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Página 7 - For words are wise men's counters, they do but reckon by them ; but they are the money of fools, that value them by the authority of an Aristotle, a Cicero, or a Thomas, or any other doctor whatsoever, if but a man.
Página 7 - Those whom their fame invites to the same studies, copy partly them, and partly nature, till the books of one age gain such authority, as to stand in the place of nature to another; and imitation, always deviating a little, becomes at last capricious and casual.
Página 107 - For nought so vile that on the earth doth live But to the earth some special good doth give, Nor aught so good but strain'd from that fair use Revolts from true birth, stumbling on abuse : Virtue itself turns vice, being misapplied, And vice sometime 's by action dignified.
Página 156 - Philosophy, wisdom, and liberty, support each other; he, who will not reason, is a bigot ; he, who cannot, is a fool ; and he, who dares not, is a slave.
Página 65 - And all things weigh'd in custom's falsest scale; Opinion an omnipotence, whose veil Mantles the earth with darkness, until right And wrong are accidents, and men grow pale Lest their own judgments should become too bright, And their free thoughts be crimes, and earth have too much light.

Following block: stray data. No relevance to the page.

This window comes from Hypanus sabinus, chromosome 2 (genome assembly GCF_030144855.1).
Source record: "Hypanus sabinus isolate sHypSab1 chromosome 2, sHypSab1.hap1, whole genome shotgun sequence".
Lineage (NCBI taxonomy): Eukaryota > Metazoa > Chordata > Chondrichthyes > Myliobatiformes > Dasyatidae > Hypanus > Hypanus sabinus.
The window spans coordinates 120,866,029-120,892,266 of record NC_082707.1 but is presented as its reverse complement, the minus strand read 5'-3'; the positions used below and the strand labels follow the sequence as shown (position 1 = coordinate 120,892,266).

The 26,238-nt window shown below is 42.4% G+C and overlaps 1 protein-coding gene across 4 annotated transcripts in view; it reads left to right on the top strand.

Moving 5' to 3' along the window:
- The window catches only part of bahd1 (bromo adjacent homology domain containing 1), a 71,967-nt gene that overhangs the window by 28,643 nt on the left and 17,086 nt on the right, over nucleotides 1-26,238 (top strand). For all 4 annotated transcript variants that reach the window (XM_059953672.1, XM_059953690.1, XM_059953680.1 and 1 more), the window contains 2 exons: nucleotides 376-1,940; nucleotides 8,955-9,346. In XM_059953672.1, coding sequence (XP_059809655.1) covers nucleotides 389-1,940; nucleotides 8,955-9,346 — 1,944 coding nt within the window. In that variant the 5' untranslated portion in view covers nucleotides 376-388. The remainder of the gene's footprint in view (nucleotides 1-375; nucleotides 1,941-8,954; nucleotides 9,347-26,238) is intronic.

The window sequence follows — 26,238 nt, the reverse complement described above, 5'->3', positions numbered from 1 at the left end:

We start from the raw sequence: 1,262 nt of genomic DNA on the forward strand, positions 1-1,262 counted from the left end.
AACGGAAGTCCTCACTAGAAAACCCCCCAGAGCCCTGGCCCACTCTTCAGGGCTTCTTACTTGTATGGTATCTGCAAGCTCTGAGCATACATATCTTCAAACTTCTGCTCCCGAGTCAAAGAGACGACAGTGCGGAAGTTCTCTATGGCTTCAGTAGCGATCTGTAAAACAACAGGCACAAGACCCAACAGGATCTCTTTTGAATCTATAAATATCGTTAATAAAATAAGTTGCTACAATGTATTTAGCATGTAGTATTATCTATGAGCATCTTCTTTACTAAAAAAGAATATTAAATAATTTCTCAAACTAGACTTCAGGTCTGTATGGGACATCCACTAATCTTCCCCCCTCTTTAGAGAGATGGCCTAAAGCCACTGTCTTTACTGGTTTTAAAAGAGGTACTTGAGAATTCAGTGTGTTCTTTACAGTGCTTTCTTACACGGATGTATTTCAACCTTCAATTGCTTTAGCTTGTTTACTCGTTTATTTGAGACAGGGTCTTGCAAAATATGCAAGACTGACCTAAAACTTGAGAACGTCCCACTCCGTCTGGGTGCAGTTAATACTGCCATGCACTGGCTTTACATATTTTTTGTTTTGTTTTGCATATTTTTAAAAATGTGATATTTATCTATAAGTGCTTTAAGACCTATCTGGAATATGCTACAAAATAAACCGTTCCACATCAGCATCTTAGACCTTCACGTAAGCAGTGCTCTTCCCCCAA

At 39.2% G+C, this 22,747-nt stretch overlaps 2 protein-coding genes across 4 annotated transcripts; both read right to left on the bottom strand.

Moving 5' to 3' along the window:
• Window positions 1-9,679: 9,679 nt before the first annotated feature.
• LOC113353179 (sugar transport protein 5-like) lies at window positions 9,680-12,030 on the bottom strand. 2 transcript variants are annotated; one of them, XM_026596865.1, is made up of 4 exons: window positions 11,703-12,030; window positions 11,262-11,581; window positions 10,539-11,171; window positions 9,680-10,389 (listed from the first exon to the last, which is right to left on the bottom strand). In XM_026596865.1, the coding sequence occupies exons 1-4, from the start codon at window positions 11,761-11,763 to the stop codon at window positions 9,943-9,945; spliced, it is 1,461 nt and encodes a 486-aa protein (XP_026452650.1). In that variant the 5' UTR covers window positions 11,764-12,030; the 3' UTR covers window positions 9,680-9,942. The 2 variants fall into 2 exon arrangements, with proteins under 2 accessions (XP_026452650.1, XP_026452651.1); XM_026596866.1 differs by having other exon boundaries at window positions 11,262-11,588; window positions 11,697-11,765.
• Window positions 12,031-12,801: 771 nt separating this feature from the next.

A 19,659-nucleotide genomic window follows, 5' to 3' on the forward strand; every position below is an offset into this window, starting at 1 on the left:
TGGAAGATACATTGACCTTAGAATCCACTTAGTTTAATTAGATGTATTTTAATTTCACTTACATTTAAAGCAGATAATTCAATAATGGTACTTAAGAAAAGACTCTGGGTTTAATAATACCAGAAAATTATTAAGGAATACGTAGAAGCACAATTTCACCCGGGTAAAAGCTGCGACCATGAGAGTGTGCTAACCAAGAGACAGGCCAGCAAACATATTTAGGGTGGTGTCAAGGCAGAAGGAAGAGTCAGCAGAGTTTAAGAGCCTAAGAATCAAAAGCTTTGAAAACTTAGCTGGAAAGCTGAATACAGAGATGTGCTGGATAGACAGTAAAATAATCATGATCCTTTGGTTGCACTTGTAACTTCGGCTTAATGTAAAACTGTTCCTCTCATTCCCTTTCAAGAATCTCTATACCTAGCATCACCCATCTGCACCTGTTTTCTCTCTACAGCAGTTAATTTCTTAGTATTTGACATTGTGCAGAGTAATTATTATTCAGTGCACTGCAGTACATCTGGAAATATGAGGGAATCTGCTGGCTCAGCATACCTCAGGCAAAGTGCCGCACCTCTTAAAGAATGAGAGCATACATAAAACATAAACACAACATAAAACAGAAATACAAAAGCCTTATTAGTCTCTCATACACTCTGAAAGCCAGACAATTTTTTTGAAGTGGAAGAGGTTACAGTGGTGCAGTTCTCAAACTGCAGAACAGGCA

Página 76 - Observe the various operations Of food and drink in several nations. Was ever Tartar fierce or cruel Upon the strength of water-gruel ? But who shall stand his rage and force, If first he rides, then eats his horse ? Salads, and eggs, and lighter fare, Tune the Italian spark's guitar. And, if I take Dan Congreve right. Pudding and beef make Britons fight.
Página 65 - The imputation of novelty is a terrible charge amongst those who judge of men's heads, as they do of their perukes, by the fashion, and can allow none to be right but the received doctrines.
Página 137 - And slight withal may be the things which bring Back on the heart the weight which it would fling Aside for ever : it may be a sound — A tone of music, — summer's eve — or spring, A flower — the wind — the Ocean — which shall wound, Striking the electric chain wherewith we are darkly bound ; XXIV.
Página 49 - I justly formed this conclusion to myself, that whatever philosopher or projector can find out an art to solder and patch up the flaws and imperfections of nature, will deserve much better of mankind, and teach us a more useful science, than that so much in present esteem, of widening and exposing them (like him who held anatomy to be the ultimate end of physic...
Página 14 - Numbers of all diseased, all maladies Of ghastly spasm, or racking torture, qualms Of heart-sick agony; all feverous kinds, Convulsions, epilepsies, fierce catarrhs, Intestine stone and ulcer, colic pangs, Demoniac frenzy, moping melancholy, And moon-struck madness, pining atrophy, Marasmus, and wide-wasting pestilence, Dropsies, and asthmas, and joint-racking rheums.